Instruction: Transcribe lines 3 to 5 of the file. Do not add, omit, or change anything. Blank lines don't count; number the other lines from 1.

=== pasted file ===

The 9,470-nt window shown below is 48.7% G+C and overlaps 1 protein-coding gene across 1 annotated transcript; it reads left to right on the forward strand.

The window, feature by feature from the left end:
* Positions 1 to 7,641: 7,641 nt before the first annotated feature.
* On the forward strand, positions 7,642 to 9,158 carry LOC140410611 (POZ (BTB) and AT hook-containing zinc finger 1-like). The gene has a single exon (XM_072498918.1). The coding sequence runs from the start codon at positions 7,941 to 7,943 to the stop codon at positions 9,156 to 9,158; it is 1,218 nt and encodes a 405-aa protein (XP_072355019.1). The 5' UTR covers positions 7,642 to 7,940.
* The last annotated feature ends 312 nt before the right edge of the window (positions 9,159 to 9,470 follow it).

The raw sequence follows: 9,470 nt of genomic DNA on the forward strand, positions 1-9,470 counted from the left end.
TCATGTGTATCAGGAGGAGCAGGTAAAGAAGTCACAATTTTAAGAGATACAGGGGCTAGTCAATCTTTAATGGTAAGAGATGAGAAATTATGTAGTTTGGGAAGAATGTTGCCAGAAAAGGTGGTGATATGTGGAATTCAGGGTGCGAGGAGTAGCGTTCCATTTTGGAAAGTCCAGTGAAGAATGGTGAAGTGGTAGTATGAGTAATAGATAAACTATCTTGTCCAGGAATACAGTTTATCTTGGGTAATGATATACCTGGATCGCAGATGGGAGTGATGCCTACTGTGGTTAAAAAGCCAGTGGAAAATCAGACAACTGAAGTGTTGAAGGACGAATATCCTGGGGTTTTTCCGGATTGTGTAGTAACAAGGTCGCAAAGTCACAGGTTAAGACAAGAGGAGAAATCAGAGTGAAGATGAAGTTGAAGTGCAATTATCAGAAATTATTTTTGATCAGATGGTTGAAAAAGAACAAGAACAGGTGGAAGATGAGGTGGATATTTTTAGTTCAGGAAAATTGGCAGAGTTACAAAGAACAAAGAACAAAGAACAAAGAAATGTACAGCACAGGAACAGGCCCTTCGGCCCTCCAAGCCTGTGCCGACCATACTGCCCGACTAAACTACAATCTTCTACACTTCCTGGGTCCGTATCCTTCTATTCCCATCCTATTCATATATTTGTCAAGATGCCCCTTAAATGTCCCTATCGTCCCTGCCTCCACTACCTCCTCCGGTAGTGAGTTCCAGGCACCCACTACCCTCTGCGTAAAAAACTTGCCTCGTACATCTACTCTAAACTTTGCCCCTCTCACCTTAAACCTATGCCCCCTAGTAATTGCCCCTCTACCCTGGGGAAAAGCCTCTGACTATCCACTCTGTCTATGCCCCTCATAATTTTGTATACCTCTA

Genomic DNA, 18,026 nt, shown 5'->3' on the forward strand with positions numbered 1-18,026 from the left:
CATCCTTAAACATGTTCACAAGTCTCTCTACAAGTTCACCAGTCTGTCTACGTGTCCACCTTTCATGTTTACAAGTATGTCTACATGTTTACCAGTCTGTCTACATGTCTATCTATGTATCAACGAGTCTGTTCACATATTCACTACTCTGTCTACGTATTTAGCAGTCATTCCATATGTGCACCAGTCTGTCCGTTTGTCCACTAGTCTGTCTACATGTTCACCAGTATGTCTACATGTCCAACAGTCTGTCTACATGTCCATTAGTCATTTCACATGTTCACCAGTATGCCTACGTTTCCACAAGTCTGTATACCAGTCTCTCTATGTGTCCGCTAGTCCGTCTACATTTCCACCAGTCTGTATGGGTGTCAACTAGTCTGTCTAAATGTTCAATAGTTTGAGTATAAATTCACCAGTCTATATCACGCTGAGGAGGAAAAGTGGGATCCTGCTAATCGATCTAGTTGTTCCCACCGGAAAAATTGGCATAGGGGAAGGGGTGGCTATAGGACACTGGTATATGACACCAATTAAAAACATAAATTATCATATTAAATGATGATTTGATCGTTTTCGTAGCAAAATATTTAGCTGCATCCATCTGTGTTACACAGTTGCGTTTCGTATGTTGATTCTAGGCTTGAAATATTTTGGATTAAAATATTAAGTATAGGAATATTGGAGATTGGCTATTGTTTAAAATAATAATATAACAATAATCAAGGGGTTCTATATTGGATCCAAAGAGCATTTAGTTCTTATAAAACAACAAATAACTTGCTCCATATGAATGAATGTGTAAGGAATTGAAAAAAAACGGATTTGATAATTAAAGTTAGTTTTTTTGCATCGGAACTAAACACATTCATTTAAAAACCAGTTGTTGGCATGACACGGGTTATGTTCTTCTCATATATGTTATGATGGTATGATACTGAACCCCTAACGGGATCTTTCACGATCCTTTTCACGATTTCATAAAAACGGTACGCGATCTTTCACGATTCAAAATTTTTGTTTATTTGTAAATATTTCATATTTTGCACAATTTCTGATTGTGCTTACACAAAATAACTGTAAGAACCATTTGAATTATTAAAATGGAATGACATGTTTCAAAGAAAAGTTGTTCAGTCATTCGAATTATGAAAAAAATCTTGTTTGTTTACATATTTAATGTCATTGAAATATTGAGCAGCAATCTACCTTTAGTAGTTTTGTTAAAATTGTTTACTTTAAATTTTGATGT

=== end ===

* Positions 1 to 7,641: 7,641 nt before the first annotated feature.
* On the forward strand, positions 7,642 to 9,158 carry LOC140410611 (POZ (BTB) and AT hook-containing zinc finger 1-like). The gene has a single exon (XM_072498918.1). The coding sequence runs from the start codon at positions 7,941 to 7,943 to the stop codon at positions 9,156 to 9,158; it is 1,218 nt and encodes a 405-aa protein (XP_072355019.1). The 5' UTR covers positions 7,642 to 7,940.
* The last annotated feature ends 312 nt before the right edge of the window (positions 9,159 to 9,470 follow it).